In New Decision, Supreme Court Still Loves Citizens United

A Montana case gave the justices a chance to reconsider their decision allowing unlimited corporate spending in elections. The court's conservatives weren't interested.

| Mon Jun. 25, 2012 11:15 AM EDT

In a case billed as "Citizens United II," the US Supreme Court on Monday refused to hear new arguments on the wisdom of its 2010 Citizens United decision, the court's most controversial campaign finance ruling in years. By a 5-4 vote, the court summarily reversed a decision by the Montana Supreme Court upholding that state's century-old ban on independent political spending by corporations. This deals a blow to reformers who hoped to undo or chip away at Citizens United and stem the expansion of special interest money in elections.

The case, known as American Tradition Partnership, Inc. v. Bullock, began with an act of defiance. After the Supreme Court ruled in Citizens United that bans on independent political spending by corporations were unconstitutional, 23 states stopped enforcing the bans they already had in place. Not Montana, which continued to enforce its Corrupt Practices Act, a long-standing law that banned independent corporate political spending. When American Tradition Partnership, a conservative nonprofit committed to fighting "environmental extremism," challenged the law, the state supreme court upheld it. That led ATP to petition the US Supreme Court to hear the case on appeal.

The high court faced several options with the American Tradition Partnership case. One was summary reversal—an immediate overturning of the Montana Supreme Court's ruling without hearing any new arguments. Another option was to allow new arguments on the case, which would essentially be a rearguing of part of the core logic in Citizens United—namely, that independent political expenditures "do not give rise to corruption or the appearance of corruption."

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The Roberts court's summary reversal of the lower court's decision deals a blow to a coalition of Democrats, campaign finance reform advocates, and others who wanted the justices to reconsider Citizens United. The five-justice majority's decision is unsigned and just one page in length; it reads in part, "The question presented in this case is whether the holding of Citizens United applies to the Montana state law. There can be no serious doubt that it does."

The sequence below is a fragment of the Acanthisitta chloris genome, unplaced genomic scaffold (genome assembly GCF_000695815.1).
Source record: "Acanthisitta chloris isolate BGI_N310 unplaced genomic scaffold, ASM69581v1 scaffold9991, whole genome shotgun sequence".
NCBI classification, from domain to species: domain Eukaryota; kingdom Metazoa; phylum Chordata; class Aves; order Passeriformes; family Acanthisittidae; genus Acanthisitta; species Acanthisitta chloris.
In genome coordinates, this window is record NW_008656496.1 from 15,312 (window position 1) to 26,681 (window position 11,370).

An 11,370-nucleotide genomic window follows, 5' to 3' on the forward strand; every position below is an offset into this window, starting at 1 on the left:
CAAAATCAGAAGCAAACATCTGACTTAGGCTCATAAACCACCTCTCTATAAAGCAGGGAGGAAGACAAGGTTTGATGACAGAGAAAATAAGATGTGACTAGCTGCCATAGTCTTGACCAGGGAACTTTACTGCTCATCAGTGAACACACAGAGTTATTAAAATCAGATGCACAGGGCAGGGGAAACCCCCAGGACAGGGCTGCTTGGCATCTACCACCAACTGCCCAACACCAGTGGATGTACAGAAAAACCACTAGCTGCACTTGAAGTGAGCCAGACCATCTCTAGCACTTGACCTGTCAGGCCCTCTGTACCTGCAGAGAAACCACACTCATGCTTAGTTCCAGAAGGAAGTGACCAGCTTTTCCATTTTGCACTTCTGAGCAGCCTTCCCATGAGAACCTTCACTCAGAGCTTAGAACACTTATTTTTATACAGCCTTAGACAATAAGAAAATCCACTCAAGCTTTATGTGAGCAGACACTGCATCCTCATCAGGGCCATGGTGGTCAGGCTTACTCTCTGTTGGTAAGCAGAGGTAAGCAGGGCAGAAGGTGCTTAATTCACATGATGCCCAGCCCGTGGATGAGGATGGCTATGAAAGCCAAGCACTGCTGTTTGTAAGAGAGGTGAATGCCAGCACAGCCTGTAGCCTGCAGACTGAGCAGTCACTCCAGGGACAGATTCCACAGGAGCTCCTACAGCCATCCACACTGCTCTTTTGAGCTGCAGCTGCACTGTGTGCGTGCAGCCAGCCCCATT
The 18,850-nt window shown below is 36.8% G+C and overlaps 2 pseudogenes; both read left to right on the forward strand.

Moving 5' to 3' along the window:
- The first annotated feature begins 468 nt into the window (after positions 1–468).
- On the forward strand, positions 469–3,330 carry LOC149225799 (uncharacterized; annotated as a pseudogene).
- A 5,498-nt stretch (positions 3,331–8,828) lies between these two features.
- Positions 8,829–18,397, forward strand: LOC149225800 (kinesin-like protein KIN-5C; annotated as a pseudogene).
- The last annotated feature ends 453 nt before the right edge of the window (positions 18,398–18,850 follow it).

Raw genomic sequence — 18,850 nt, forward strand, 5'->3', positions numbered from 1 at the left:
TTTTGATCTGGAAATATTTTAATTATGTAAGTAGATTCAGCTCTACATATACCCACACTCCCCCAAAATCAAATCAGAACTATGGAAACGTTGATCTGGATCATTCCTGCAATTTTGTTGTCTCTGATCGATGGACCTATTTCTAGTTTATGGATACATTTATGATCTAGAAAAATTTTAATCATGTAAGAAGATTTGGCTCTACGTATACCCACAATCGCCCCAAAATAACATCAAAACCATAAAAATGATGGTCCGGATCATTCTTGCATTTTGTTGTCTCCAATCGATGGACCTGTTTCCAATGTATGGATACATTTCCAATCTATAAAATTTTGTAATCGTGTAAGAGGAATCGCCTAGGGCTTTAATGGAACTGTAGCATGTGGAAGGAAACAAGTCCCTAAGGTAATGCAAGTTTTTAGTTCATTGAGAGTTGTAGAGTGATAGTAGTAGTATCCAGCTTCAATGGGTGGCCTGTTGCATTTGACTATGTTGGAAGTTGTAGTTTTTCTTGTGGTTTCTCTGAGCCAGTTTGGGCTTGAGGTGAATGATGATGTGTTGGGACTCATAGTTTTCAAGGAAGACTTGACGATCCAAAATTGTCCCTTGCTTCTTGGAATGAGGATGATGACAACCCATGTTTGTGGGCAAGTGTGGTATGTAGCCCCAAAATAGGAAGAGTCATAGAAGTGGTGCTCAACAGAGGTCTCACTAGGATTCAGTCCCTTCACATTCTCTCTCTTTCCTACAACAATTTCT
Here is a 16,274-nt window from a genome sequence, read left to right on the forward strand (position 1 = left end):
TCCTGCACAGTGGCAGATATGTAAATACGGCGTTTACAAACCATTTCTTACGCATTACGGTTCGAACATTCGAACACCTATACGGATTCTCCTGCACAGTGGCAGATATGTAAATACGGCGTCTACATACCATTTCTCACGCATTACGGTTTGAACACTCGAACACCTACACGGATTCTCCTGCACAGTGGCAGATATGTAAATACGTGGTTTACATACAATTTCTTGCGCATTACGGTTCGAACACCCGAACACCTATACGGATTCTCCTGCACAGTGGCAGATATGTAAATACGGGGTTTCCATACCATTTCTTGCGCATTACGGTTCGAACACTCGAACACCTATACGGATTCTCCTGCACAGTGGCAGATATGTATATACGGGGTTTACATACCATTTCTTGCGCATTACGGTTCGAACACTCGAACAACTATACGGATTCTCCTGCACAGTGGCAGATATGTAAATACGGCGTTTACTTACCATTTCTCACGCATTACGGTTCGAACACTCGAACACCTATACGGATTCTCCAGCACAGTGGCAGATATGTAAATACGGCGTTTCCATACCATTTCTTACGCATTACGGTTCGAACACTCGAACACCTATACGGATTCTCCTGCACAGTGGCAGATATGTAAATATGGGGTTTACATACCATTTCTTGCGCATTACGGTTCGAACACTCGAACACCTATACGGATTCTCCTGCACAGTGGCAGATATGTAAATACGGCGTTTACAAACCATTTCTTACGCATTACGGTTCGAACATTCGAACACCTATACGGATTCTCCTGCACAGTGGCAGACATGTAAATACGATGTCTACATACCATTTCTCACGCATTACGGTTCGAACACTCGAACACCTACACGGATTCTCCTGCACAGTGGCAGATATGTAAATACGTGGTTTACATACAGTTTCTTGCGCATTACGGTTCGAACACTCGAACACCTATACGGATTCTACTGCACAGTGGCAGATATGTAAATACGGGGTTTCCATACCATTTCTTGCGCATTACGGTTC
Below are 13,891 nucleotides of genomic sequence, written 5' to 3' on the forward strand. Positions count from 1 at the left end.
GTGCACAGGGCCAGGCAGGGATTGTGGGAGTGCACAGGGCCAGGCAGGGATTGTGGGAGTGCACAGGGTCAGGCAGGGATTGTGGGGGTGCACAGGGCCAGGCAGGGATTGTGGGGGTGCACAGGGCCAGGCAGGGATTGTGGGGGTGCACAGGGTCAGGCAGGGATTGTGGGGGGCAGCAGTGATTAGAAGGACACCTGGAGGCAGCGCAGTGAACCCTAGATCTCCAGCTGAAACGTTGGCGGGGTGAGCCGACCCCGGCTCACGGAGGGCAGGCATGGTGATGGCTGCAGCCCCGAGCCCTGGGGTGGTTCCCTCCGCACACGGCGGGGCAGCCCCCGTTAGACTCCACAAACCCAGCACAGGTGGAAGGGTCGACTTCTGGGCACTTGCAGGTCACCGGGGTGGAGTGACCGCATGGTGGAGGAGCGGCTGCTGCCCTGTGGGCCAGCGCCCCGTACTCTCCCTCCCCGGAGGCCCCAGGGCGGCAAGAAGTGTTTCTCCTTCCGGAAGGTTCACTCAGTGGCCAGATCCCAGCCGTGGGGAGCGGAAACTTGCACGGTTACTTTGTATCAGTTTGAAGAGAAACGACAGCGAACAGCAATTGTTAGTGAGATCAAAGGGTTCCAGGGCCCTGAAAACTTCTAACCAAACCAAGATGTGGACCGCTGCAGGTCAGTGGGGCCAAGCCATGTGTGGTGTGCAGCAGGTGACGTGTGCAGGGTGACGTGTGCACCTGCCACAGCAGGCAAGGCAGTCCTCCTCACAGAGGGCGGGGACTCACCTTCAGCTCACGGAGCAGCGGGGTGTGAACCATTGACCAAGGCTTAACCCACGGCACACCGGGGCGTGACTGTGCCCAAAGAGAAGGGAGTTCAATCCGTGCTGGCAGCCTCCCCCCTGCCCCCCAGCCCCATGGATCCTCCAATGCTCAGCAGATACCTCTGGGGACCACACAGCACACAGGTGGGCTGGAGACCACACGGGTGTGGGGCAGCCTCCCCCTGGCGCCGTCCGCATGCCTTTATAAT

Justice Stephen Breyer fired back in a one-and-a-half page dissent:

Even if I were to accept Citizens United, this Court's legal conclusion should not bar the Montana Supreme Court's finding, made on the record before it, that independent expenditures by corporations did in fact lead to corruption or the appearance of corruption in Montana. Given the history and political landscape in Montana, that court concluded that the State had a compelling interest in limiting independent expenditures by corporations. Thus, Montana's experience, like considerable ex­perience elsewhere since the Court's decision in Citizens United, casts grave doubt on the Court's supposition that independent expenditures do not corrupt or appear to do so.

Montana's ban on independent political spending by corporations was passed in 1912 to limit the outsized influence of the state's "Copper Kings," mining magnates who used big money to shape state government as they saw fit. But unlike the 23 other states that quit enforcing independent spending bans after the 2010 Citizens United decision, Montana stood by its law. American Tradition Partnership sued, arguing that Montana's law was inconsistent with Citizens United. But in an act of legal defiance, the Montana Supreme Court upheld the spending ban by a 5-2 vote in late December.

Supporters of political money regulation praised the Montana Supreme Court's reliance on historical evidence of corruption and modern-day testimony to support its decision on the spending ban. Conservatives blasted the Montana court's decision as openly defying the US Supreme Court. "It's as lawless as robbing a bank," James Bopp Jr., the conservative attorney who originally brought the Citizens United case, told Mother Jones last week.